Unlike the prophetic lyrics of that old Blood, Sweat and Tears tune from 1968 — “what goes up must come down” — Bradley County’s unemployment rate in January did just the opposite. What went down in December to a jaw-dropping 2.9 percent, went back up a month later to 3.7.
Unlike the prophetic lyrics of that old Blood, Sweat and Tears tune from 1968 — “what goes up must come down” — Bradley County’s unemployment rate in January did just the opposite.
What went down in December to a jaw-dropping 2.9 percent, went back up a month later to 3.7.
But it wasn’t unexpected, nor was Bradley alone in the seasonal joblessness ascent. All 95 Tennessee counties saw increased rates, according to the latest numbers reported by the state Department of Labor and Workforce Development.
Two traditional year-ending and year-beginning patterns held true: One, the community’s December figure closed 2018 tied for the year’s lowest unemployment rate, as it almost always does; and two, it went back up in January, as it almost always does.
Late-year hiring in retail trades is the conventional cause. By late October or early November, retailers start to shore up their sales floor staffs in anticipation of the holiday rush. Once the Christmas season closes, these part-time jobs fizzle and this creates the rise in joblessness each January.
At 3.7, Bradley finished in a five-way tie for the 25th lowest jobless mark in Tennessee. Sharing the mark were Bedford, Madison, Putnam and Washington counties.
Jeff McCord, TDLWD commissioner under the new Gov. Bill Lee administration, acknowledged the statewide hikes in unemployment, but offered some perspective; that being, compared to last year the 2019 numbers are still promising.
“Many counties did experience an uptick in unemployment in January,” he said. “But, when you look at a year-to-year comparison, the vast majority of Tennessee’s counties had lower unemployment this year compared to January of last year.”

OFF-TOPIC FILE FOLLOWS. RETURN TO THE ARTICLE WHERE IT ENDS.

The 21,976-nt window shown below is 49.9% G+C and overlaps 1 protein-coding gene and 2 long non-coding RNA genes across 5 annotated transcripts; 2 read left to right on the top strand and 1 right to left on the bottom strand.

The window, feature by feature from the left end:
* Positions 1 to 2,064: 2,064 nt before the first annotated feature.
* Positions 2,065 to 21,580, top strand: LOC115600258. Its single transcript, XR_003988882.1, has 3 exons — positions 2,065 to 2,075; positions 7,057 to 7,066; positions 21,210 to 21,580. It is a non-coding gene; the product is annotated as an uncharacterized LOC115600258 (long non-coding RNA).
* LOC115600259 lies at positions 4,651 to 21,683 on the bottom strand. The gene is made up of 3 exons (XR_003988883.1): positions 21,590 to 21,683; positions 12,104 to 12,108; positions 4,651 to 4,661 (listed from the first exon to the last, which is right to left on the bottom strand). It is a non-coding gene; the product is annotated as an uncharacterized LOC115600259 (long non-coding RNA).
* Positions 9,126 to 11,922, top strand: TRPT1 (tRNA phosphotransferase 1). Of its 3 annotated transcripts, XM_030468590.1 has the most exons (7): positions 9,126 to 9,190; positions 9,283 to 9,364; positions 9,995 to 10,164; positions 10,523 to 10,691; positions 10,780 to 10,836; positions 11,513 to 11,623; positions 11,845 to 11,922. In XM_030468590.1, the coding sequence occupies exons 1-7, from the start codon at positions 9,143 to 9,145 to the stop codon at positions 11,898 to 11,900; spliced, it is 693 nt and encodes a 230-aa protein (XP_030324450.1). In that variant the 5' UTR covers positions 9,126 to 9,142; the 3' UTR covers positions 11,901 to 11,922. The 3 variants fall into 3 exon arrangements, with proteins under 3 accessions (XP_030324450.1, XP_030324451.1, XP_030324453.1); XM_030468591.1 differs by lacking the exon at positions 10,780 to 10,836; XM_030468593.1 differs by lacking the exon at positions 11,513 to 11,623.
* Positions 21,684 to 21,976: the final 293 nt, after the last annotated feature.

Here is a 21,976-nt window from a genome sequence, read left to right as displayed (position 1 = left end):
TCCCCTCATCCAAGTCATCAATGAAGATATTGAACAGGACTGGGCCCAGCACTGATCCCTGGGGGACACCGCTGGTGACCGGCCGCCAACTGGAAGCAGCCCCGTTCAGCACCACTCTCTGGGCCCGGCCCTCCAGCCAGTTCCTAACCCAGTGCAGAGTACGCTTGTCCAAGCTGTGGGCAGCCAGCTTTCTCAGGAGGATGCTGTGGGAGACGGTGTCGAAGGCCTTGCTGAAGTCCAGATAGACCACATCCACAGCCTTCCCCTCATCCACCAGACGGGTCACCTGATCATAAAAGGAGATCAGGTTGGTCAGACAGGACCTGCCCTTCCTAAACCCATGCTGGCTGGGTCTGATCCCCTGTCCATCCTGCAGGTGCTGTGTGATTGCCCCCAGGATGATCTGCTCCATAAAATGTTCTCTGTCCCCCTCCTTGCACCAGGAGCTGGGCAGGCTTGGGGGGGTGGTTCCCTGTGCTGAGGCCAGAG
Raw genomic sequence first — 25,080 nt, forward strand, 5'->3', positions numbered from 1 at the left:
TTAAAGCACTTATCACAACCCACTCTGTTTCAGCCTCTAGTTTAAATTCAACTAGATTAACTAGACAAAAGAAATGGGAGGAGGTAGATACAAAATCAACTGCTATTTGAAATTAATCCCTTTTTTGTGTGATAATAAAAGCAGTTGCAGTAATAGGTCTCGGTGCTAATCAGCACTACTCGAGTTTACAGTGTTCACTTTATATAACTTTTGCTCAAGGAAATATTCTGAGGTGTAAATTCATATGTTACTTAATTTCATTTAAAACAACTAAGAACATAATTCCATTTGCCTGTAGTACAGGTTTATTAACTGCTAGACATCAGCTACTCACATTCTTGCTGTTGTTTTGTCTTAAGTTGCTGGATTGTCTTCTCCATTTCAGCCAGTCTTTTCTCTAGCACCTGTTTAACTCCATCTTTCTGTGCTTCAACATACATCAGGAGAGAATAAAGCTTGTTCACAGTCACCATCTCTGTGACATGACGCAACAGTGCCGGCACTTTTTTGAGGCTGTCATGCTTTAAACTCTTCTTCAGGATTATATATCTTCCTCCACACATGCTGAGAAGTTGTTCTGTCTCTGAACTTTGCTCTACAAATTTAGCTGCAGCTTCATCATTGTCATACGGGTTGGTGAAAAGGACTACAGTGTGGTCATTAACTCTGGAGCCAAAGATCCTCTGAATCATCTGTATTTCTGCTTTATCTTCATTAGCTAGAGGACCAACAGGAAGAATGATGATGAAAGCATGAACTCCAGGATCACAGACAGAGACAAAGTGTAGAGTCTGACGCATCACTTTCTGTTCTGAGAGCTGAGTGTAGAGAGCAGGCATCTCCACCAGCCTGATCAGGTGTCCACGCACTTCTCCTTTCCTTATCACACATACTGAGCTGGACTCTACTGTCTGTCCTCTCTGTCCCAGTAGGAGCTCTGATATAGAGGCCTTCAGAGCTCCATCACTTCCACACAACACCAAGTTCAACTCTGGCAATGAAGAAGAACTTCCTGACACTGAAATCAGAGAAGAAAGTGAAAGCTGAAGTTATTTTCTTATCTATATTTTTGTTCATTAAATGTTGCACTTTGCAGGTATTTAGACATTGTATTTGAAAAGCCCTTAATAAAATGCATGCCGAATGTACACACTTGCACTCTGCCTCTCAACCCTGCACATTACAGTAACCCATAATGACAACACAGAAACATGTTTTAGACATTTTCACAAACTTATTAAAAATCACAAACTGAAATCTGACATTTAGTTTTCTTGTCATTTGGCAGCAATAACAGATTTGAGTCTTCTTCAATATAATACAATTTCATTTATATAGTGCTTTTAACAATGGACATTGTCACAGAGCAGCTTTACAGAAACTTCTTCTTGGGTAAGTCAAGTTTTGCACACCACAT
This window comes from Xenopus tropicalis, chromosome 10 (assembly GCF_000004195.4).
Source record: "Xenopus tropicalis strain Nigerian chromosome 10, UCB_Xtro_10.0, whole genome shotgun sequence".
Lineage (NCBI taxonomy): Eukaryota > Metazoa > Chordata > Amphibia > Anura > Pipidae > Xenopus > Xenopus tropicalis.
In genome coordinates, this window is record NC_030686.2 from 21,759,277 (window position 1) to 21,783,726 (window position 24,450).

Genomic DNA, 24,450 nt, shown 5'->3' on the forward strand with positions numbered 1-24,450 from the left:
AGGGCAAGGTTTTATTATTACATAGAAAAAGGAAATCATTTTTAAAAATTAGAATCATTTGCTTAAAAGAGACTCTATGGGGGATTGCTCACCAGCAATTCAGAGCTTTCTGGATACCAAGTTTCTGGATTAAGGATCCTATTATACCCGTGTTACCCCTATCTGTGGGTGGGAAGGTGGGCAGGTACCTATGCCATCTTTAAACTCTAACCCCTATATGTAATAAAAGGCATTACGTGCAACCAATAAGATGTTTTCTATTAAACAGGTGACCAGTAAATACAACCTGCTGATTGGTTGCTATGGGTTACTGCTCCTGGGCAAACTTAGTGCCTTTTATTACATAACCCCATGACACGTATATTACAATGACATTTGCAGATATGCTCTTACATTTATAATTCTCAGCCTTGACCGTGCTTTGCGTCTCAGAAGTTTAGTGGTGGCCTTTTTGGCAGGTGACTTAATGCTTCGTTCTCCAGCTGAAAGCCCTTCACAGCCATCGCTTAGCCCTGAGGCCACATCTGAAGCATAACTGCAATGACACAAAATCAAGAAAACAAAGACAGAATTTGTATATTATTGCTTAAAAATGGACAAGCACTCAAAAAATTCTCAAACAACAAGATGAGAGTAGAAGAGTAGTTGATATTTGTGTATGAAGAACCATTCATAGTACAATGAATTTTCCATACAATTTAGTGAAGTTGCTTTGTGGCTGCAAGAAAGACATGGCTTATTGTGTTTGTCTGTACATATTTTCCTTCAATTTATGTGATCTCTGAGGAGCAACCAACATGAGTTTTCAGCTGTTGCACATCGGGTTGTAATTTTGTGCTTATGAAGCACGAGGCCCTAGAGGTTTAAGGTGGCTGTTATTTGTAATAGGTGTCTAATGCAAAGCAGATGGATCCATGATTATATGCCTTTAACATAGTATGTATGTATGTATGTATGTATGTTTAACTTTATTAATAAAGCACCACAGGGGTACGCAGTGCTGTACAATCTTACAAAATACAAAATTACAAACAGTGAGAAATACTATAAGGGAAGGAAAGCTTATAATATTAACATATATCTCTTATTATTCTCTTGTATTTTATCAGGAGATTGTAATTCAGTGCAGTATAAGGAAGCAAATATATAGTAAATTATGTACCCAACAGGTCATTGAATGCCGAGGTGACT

McCord’s assessment holds true in Bradley County whose jobless mark last January landed at 3.9 percent.
The Bradley rate, which is not seasonally adjusted, compares favorably to the non-seasonally adjusted marks at both the state and national levels. Not seasonally adjusted, the U.S. rate in January was 4.4 percent, and the Tennessee figure was 3.7.
However, once they are seasonally adjusted, the national rate for January stands at 4 percent, and the state mark is 3.3.
Although all 95 counties suffered jobless hikes, 67 recorded rates of less than 5 percent. The other 28 reported numbers ranging from 2.4 to 5.8 percent.
In the Southeast Tennessee region, Hamilton County regained its foothold as the unemployment rate leader. At 3.4 percent in January, Hamilton’s mark rose five-tenths of a point from 2.9 in December. Hamilton’s jobless rate a year ago came in at 3.8 percent.
Other neighbors sharing a border with Bradley County recorded the following rates: McMinn, 4.1, up from 3.5, but down from 4.8 a year ago; Meigs, 4.7, up from 4, but down 5.4 a year ago; Monroe, 3.8, up from 3.2, but down from 4.2 a year ago; Polk, 4.4, up from 3.5, but down from 5.2 a year ago; and Rhea, 6.7, up from 5.1, but down from 7.2 a year ago.
The state’s lowest unemployment rates in January were recorded in Williamson County, 2.4 percent; Davidson, 2.6; Rutherford, 2.7; Cheatham and Sumner, 2.8; Wilson, 2.9; Knox, Cannon and Moore, 3; and Macon, 3.1.
The state’s highest jobless marks were found in Lake County, 9.3; Obion, 8.8; Hancock, 7.3; Rhea, 6.7; Bledsoe, 6.6; Clay and Cocke, 6.2; Lauderdale, 6.1; Wayne, 5.9; and McNairy, 5.8.
In spite of the seasonal climb from December to January, McCord remained positive.
“We continue to see low unemployment levels in our state,” McCord said. “Job creators are investing, and we are continuing our efforts to ensure they have the qualified workforce necessary for their business to succeed.”
Full coverage on the latest Bradley County unemployment rate will be published in the print edition of the Cleveland Daily Banner later this week.
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